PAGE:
MBA Marketing Strategies from The Great Gatsby
Fans of F. Scott Fitzgerald’sThe Great Gatsby frolicked by the millions to see the latest Hollywood adaption of this classic Jazz Age novel. This lavish drama roared like its depicted decade to exceed box office expectations on opening weekend. It’s no surprise. The previews showcased glitz and glamour, sumptuous costumes, and the always debonaire DiCaprio portraying the mysterious millionaire.
While a film about over-the-top decadence and bootlegging business dealings seems an unlikely reference for business school recruitment, there are some take-away lessons when it comes to marketing your MBA program.
1) Who is your Nick Carraway?
In the storyline, the unassuming narrator, Nick Carraway, plays a pivotal role helping his flamboyant neighbor, Jay Gatsby, reconnect with his long-lost love, Daisy Buchanan, who also happens to be Nick’s second cousin. The reintroduction takes place at Nick’s humble seaside cottage that Gatsby has transformed into the most romantic tea party infused with ethereal white flowers and pastel confections. It’s an intimate setting and a sharp contrast to the rambunctious crowd of revelers who attend Gatsby’s extravagant parties at his elaborate estate.
As you build your MBA marketing plan for the next academic year, be sure to include personalized MBA referral programs for one-on-one introductions in addition to big recruitment events. Identify the Nick Carraways of your program. Which students and alums are your biggest advocates? Invite them out to lunch, coffee – or, yes, even tea (with or without flowers).
2) Throw a Party
Business education is serious business. We know that. But in today’s world, people like to be entertained. And that includes MBA candidates. So how can you make your information sessions more fun while preserving serious content about your curriculum?
Take a look at the movie theater chain, Cinepolis, in Southern California for some innovative ideas. They have transformed the movie-going experience with fully-reclining leather chairs, at-your-seat waiter service with a gourmet menu including “zebra” popcorn (covered in white and dark chocolate) and movie-themed cocktails such as the West Egg.
How can you upgrade your MBA information sessions to make them that more special and get people talking? Why not serve signature non-alcoholic drinks named after your business school (maybe with your brand’s colors)? Or frosted cupcakes with your school’s logo? How about customized, branded M&Ms? It doesn’t have to add significant expense to your marketing budget if you find a creative and entrepreneurial graduate assistant or local artisan looking to increase brand awareness.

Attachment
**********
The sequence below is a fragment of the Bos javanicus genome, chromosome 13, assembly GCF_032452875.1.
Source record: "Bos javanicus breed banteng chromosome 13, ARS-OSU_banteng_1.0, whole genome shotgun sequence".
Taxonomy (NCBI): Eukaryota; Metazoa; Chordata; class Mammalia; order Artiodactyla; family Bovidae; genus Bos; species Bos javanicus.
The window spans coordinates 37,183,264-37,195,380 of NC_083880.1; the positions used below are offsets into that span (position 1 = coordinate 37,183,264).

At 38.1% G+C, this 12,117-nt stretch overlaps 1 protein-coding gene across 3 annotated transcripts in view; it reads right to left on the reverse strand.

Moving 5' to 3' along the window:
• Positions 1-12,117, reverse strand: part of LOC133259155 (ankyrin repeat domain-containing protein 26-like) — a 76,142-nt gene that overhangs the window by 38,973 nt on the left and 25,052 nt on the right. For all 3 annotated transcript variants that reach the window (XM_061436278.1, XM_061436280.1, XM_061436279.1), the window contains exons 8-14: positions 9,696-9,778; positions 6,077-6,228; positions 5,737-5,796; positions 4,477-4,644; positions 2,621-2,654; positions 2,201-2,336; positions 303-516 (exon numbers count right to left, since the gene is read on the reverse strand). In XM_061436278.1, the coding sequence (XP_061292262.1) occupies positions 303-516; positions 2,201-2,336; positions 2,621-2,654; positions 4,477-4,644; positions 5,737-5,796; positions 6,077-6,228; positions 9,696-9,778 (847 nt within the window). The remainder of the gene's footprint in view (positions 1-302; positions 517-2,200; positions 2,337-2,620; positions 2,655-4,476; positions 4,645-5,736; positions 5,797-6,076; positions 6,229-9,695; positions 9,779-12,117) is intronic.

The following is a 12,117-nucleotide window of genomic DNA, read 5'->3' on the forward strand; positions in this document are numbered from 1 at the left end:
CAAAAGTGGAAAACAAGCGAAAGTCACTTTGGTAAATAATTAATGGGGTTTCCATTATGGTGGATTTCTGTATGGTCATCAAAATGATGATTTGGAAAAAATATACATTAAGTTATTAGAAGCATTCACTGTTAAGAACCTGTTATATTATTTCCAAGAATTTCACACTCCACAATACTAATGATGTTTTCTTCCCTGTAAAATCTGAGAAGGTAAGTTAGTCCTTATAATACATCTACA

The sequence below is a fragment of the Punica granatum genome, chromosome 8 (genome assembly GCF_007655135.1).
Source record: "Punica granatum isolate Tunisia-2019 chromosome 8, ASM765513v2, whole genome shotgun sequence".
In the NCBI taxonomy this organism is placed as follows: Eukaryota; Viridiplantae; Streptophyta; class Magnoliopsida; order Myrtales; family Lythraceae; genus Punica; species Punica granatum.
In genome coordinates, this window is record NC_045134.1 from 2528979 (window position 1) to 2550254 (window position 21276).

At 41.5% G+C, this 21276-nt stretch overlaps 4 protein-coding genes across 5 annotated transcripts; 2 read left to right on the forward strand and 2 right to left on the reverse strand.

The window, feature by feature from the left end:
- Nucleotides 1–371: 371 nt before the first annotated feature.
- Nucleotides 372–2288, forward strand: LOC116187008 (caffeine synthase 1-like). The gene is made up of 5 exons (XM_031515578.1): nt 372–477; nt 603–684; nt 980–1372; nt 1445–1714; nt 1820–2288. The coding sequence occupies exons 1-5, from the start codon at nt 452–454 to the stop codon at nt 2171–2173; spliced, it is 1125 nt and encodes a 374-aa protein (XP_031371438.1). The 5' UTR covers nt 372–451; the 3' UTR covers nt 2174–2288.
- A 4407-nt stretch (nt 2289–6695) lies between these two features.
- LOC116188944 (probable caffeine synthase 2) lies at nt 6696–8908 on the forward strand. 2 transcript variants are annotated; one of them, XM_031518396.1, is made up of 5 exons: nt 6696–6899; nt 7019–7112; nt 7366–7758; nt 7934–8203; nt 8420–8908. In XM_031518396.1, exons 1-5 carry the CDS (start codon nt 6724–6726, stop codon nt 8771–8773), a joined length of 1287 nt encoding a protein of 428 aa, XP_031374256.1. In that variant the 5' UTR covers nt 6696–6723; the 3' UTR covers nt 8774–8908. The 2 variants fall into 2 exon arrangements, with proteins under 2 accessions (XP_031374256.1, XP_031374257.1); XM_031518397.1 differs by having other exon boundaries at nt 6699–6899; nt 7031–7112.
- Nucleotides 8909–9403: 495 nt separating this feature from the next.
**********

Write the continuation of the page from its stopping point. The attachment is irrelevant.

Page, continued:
3) Strategic Partnerships
Academy-award winning costume designer, Catherine Martin, brought Gatsby characters to sumptious sartorial life through collaborations with Brooks Brothers and Tiffany, both of whom F. Scott Fitzgerald patronized back in the day. These retailers in turn created their own limited-edition collections celebrating the film and the period. For Brooks Brothers, boater hats and pink linen suits adorn store entrances. For Tiffany, diamond chandelier earrings and pearl tassel necklaces shimmer in shop windows. These strategic partnerships have served to increase brand exposure and expand customer reach.
So, what are some creative collaborations can you establish to extend the visibility of your business school brand? Maybe it’s partnering with corporate conferences that take place in your city. Perhaps its developing messaging that incorporates themes from a best-selling novel or movie to tie into your business school’s value proposition. Create a strong sense of relevancy to reach prospects (particularly Millennials) where their attention is.
4) Develop Content that Inspires Self-discovery
A character larger than life, Jay Gatsby reinvents himself from humble beginnings with a strong sense of determination and a single purpose in mind. His narrative explores themese of personal ambition, self-discovery, and the pursuit of dreams.
On some levels, it’s not all that far off from MBA candidates. You might even say that MBA programs sell hope to rising professionals experiencing restlessness, perhaps dissatisfaction, or just feeling that something is missing in their professional lives. In order to connect emotionally through content, be sure to address hopes and dreams.Consider the vantage point of the prospect from their perspective. And remember each candidate is unique. Instead of content that tells, include content that listens. Address their needs and wants instead of diving into a description of offerings. And don’t forget testimonials that demonstrate reinvention, old sport.